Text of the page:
• Ron Pope on July 20, 2019 at 02:01
    • Reply

    Thanks so much for the ride report. Enjoyed it very much, an interesting perspective and very well written. I found myself reading it with an English accent for authenticity! Fun read…the IBR has been on my bucket list for a long time, maybe 2021? But at 70 years old, I am having a Dickens of a time convincing the wife that I can manage it. Thanks for the inspiration.

    1. Thanks Ron. The ‘English accent’ bit is funny. Someone who rode this year was 77 and, according to the records, it was ridden by a 79 year old in 2015 so you’re just a youngster. šŸ™‚

    • Holly on July 20, 2019 at 06:26
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    A wonderful account of your ride. Thanks so much, it really fleshes out the rally. Following Spotwalla and reading on the forum “Someone has activated the help button.” is so different from reading why the button was activated and what happened next.
    Congratulations on your finish, silver medal, and 2-up win.
    As a Vesterislendingur (North American of Icelandic heritage) I agree completely about Old Faithful. I’ve seen the actual Geysir as well as Stokker in Iceland and was bored by Old Faithful. The log hotel just next to it, though, is a wonder!

    1. Thanks Holly. We’ve ridden a bike a couple of times in Iceland. Strokkur is impressive and we love waterfalls so we were in heaven while there.

    • Rick Morcom on July 20, 2019 at 12:36
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    Thank you, Lyn and Kevin, for a wonderful write-up, and for including Wendy’s quote near the end. I enjoyed reading it and living the experience with you. So glad you survived the wheel incident! Best wish for 2021.

    1. Thanks Rick. I wish we could write and ride like Wendy does!

    • Mike on July 20, 2019 at 22:08
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    Thank you so much for taking the time to present with such vivid detail the story of your 2019 IBR! Effort is amazing to finish the rally and do so well in it to boot but then to take the time to do such a wonderful write up for the rest of us to enjoy. the pictures were outstanding as well!

    1. Thanks very much for your kind words Mike.

    • Gregory M Hensley on July 21, 2019 at 18:00
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    Thank You for taking the time to share your ride with me/us!

    1. Thanks Greg. I’ll let you into a secret, we do this as much for ourselves as anyone else. In six months time when I’ve forgotten a lot of what happened I’ll sit down and read this and it’ll all come flooding back. šŸ™‚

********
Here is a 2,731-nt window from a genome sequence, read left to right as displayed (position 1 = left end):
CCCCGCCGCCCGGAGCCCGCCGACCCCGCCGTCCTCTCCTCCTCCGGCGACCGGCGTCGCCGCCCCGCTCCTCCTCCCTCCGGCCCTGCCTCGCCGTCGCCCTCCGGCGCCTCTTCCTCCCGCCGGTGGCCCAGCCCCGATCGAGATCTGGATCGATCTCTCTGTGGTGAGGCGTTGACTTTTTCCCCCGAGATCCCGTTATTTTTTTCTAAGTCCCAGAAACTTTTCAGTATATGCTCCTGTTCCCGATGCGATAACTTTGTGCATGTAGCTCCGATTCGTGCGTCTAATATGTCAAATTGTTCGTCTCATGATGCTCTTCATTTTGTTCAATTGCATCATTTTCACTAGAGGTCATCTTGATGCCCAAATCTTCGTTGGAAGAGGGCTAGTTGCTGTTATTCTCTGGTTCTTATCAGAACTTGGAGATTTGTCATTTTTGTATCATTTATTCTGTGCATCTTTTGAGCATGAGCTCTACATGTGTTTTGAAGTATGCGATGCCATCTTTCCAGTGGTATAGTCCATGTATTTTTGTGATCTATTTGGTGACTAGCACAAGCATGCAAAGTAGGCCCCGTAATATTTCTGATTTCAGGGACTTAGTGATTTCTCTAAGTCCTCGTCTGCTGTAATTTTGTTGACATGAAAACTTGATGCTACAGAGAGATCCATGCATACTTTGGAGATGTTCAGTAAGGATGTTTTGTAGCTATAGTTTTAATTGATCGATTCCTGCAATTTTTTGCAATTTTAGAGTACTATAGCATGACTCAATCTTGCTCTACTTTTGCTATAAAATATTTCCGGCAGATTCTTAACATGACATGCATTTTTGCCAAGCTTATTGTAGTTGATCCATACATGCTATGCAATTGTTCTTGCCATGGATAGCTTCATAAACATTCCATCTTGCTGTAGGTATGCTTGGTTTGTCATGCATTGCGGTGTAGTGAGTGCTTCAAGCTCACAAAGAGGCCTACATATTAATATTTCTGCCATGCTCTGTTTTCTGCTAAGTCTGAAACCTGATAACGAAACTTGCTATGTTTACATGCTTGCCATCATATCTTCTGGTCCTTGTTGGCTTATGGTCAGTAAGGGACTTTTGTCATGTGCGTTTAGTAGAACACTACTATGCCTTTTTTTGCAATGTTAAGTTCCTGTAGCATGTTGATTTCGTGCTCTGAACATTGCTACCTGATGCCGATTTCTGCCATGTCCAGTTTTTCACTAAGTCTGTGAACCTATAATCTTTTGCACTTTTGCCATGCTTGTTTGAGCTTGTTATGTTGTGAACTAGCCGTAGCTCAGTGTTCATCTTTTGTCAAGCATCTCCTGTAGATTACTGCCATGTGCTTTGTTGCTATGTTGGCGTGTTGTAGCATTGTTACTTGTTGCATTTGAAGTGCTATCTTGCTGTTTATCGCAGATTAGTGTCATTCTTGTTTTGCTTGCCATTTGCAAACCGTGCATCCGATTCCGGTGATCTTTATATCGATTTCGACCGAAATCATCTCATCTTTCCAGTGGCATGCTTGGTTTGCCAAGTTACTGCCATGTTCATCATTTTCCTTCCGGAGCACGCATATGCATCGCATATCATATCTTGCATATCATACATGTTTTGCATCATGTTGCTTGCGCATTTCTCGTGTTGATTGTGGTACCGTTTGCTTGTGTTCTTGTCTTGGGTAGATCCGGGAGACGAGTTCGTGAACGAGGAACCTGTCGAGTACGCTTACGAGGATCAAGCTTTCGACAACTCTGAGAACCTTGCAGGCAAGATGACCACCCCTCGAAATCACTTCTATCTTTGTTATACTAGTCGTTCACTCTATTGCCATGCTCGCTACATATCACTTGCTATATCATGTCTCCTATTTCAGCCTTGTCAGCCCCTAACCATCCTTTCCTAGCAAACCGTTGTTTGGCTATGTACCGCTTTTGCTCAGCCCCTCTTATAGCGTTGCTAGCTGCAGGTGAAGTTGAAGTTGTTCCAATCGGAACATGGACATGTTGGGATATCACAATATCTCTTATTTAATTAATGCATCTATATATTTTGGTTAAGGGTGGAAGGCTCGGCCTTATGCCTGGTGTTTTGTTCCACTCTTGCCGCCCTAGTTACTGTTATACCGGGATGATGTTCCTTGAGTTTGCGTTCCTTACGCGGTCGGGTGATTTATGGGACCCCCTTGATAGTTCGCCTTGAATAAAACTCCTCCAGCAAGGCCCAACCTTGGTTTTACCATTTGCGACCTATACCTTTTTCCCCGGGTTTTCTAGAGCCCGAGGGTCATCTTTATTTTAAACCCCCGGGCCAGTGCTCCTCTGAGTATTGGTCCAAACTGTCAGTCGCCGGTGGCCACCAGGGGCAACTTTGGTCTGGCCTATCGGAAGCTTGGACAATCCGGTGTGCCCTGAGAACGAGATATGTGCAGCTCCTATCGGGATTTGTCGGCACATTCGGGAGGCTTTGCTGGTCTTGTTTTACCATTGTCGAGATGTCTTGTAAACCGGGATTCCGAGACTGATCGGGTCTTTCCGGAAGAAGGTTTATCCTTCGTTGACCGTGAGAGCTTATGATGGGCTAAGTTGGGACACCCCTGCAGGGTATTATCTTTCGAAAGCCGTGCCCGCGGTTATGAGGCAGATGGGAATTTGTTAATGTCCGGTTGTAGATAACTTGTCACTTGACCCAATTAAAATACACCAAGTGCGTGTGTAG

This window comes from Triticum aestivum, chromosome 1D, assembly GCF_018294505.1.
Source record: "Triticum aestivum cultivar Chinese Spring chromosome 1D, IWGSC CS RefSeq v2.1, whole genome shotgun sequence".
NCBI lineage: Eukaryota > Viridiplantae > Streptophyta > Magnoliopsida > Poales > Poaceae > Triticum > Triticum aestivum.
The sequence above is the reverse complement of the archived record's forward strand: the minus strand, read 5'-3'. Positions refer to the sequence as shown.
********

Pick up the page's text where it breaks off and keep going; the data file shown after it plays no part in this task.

2. Hi Lyn, great read. Thanks for sharing. The stamina required to do this day after day is truly phenomenal. I honestly don’t know how you do it. Congratulations on your win, wherever you are placed! Cheers, Alan

    1. Thanks Alan, I’m not sure how we do it either!

    • Eric Bray on July 22, 2019 at 00:34
    • Reply

    I talked to that same couple at the same gas station near Fargo.

    1. That’s funny! They were a really nice couple weren’t they. I bet they couldn’t believe their luck when you stopped.

    • Jane Larkins on July 22, 2019 at 19:00
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    Well done Lyn & Kevin, great photos. Keep on riding. X

    1. Hi Jane, Thanks šŸ™‚ x

  3. Thanks gor this womderful scribe. It reopen a lot of memorxs from our own ibr17… thanks a lot! Hope we(conny and me) see xou again somewhere in europe

    1. See you on Saturday?

  4. Awesome ride report! Iā€™m so impressed you not just finished but finished so well given all the bike dramas! Congratulations to both of you and wonderful to meet you. Bec

    1. Thanks Bec, good to meet you both too.

    • William Burke on July 23, 2019 at 14:55
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    As always, thank you so much Lyn (and Kevin) for taking the time to share your IBR ride reports. I’ve been a fan for all three (and hope there’s a fourth!)….
    Meanwhile, I have a friend who rides an S10 and shared your blog and broken wheel story with him as a safety issue. I’ll be very interested to hear whatever followup or explanation that Yamaha provides to explain this (and, I hope, make it right by you).
    Congratulations on your award, and thank you again for sharing these great tales.
    Best regards,
    Bill Burke
    Rutland, VT

    1. Welcome back Bill and thank you. I’ve got to be honest and say I doubt Yamaha will show a lot of interest but it would be good if I was wrong. The DVSA may want more information but their interest will be complicated by the rim still being in the US.

    • Patricia Hewitson. on July 23, 2019 at 15:05
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    Just, Proud of you both, & I can’t see you leaving it there!

    1. Thanks Pat. Let’s see šŸ˜‰ x

    • David White on July 24, 2019 at 12:43
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    Hi Lyn & Kevin, a great adventure and a superb article Lyn
    Glad you are back safe

    1. Thanks Dave.

    • Steve Bracken on August 1, 2019 at 17:22
    • Reply

    What a terrific tale from a very determined couple.


    1. Thanks Steve.

    • Kevin on August 6, 2019 at 23:30
    • Reply

    What an epic adventure! Congratulations on finishing and thanks for taking the time to share your adventure.